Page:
Note that the report, while suggesting a number of areas for review, emphasised that the PWG should consider ways to mitigate possible adverse effects of further regulatory changes, such as “the potential flight of assets from MMFs to less regulated or unregulated vehicles.” It adds, “Importantly, this report also emphasises that the efficacy of the options presented herein would be enhanced considerably by the imposition of new constraints on less regulated or unregulated MMF substitutes, such as offshore MMFs, enhanced cash funds, and other stable value vehicles. Without new restrictions on such investment vehicles, which would require legislation, new rules that further constrain MMFs may motivate some investors to shift assets into MMF substitutes that may pose greater systemic risk than MMFs.”
Of course, everything is still on the table. MMFs could be forced to move to a floating price, or NAV, or to move away from US$1.00 a share. The floating NAV is one of the seven options listed in the PWG report. The others include: private emergency liquidity facilities; mandatory redemptions in kind; insurance; a two-tier system with enhanced protection for stable NAV funds; a two-tier system with stable NAVs reserved for retail investors; and regulating MMFs as special purpose banks. The report also lists “enhanced constraints on unregulated MMF substitutes” as an option, though this is more like an additional task to investigate.
As we implied above, a floating NAV regime is unlikely. The move, which likely would entail a switch to a higher price, like US$10.00 a share, and the switch to mark-to-market pricing from the current amortised cost regime, is fraught with peril. The PWG says, “To be sure, a floating NAV itself would not eliminate entirely MMFs’ susceptibility to runs.” They add, “Notwithstanding the advantages of a floating NAV, elimination of the stable NAV for MMFs would be a dramatic change for a nearly US$3 trillion asset-management sector that has been built around the stable US$1 share price. Indeed, a switch to floating NAVs for MMFs raises several concerns.” These include: a reduction of credit supplied, a shift into unregulated entities, systematic risk from the switch itself, an increase in risk-taking and the realisation that the new floating NAV money funds may not float.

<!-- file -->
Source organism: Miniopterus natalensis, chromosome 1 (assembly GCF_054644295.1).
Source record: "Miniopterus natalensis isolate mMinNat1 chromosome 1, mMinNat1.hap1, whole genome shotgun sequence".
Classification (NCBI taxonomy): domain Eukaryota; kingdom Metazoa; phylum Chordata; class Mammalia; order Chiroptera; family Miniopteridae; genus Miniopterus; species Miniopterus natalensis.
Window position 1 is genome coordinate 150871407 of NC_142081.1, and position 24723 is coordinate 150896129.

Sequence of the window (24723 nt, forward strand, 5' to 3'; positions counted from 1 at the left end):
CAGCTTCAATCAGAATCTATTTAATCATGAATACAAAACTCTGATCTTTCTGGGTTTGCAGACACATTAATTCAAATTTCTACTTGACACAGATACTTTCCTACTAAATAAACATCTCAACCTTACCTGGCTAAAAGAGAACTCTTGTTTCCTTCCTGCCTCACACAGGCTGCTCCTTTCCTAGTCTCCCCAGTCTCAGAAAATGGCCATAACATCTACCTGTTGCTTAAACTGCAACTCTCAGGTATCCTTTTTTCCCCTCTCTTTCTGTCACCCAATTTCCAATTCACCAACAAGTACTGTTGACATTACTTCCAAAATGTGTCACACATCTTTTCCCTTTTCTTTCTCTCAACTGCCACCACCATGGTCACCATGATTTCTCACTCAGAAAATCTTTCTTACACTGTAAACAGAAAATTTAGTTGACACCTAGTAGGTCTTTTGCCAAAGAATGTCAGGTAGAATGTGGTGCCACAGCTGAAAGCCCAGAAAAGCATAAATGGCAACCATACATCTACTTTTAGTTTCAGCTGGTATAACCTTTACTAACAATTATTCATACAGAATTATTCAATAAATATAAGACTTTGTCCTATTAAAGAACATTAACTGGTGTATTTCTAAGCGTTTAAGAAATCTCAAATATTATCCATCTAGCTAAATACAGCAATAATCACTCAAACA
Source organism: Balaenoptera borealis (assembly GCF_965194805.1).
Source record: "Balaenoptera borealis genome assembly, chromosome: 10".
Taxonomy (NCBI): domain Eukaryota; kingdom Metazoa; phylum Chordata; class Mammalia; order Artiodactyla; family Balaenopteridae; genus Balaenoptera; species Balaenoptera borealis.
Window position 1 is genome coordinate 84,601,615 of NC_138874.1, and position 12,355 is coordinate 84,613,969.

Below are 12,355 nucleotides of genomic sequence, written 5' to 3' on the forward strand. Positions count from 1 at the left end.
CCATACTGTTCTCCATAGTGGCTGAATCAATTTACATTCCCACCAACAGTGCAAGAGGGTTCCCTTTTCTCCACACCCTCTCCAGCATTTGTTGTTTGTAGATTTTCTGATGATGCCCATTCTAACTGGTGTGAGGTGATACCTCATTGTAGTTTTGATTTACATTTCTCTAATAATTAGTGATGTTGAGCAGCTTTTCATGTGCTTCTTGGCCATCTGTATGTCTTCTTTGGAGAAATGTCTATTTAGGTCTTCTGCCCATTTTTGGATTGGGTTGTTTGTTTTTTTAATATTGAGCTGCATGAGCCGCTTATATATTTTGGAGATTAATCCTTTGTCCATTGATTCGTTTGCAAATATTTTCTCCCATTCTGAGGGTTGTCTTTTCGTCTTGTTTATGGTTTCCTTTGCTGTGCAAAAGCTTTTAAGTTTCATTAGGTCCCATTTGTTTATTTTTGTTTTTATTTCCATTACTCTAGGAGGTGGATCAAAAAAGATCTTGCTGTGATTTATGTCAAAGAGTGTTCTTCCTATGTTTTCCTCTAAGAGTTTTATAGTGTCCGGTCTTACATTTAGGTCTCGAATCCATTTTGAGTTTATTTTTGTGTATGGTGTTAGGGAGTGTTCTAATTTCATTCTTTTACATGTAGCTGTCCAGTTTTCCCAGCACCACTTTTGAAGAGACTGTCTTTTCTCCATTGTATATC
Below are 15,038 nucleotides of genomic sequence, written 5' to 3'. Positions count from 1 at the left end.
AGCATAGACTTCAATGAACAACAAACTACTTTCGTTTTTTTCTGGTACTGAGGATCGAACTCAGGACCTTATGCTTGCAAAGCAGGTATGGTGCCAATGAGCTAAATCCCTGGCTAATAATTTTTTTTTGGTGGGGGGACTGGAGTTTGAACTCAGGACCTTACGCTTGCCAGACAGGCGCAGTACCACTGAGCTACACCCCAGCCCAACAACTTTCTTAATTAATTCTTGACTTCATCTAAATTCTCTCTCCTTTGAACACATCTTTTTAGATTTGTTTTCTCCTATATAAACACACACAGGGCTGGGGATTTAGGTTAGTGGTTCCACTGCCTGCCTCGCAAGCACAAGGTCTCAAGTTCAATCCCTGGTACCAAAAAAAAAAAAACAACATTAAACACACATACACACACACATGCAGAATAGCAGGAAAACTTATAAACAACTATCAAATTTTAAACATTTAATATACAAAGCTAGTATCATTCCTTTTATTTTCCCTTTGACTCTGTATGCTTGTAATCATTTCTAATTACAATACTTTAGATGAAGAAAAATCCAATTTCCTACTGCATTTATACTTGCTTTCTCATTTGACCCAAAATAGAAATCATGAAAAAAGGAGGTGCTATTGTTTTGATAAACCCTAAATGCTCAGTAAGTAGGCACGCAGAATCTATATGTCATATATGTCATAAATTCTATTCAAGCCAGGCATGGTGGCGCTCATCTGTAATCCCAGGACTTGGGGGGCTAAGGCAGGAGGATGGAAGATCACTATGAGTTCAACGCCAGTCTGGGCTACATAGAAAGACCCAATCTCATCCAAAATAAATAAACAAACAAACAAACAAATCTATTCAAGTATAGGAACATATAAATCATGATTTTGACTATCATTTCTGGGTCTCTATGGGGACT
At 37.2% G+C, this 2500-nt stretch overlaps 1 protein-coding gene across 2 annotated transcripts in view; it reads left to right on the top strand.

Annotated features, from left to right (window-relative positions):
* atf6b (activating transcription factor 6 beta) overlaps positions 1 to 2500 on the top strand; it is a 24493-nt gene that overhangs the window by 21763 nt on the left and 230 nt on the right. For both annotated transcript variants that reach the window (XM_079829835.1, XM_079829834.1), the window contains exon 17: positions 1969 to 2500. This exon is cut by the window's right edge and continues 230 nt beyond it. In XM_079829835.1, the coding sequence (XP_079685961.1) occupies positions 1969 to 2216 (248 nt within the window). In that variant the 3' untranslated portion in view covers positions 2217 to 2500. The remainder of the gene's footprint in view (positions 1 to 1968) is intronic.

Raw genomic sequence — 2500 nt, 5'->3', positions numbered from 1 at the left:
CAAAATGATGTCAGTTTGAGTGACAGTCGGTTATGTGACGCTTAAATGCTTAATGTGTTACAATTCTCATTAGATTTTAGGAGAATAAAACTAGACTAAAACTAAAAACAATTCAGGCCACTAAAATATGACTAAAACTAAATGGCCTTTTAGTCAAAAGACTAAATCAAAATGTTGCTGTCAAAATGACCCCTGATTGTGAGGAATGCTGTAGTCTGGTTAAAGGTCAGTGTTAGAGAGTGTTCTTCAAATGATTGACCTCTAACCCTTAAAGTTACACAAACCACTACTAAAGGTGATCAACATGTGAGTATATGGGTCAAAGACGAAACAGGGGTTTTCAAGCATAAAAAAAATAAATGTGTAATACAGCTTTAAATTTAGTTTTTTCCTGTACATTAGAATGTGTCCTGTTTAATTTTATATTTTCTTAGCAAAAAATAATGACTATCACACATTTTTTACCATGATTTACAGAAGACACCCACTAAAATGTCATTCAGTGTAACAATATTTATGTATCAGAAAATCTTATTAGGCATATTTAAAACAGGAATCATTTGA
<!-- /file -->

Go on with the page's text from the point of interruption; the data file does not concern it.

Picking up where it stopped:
Almost all of the other options all also appear to have more drawbacks than benefits, according to the PWG report (and according to industry and investor feedback to date). MMF insurance, or a shift to a banking regulatory regime, involves massive change. A dual system of stable and floating MMFs also would likely invite confusion and the risk of cross-contamination. Thus, the idea of a “private liquidity facility” or “liquidity exchange bank” appears to have the highest odds of implementation, given its support by the mutual fund industry.
The PWG report explains, “The programs introduced at the height of the run on MMFs in September 2008 – Treasury’s Temporary Guarantee Program for Money Market Funds and the liquidity backstop provided by the AMLF – were effective in stopping the run on MMFs. More generally, policymakers have long recognised the utility of liquidity backstops for institutions engaged in maturity transformation: Banks, for example, have had access to the discount window since its inception, and backstop lending facilities also have been created more recently for other types of institutions. Thus, enhanced liquidity protection should be considered as part of any regulatory reform effort aimed at preventing runs on MMFs. At the same time, such enhanced liquidity protection does not have to be provided necessarily by the government: A private facility, adequately capitalised and financed by the MMF industry, could be set up to supply liquidity to funds that most need it at times of market stress.”
This option has issues too. But for now it’s clearly the most palatable to fund groups and it’s likely the least disruptive option to the broader economy. The trick will be getting the regulators to go along and working out the funding and participation. Note that the SEC also asked for feedback on additional options, so it’s possible another solution could emerge. But for now the betting is on a private liquidity backup facility being implemented to help prevent future runs on MMFs.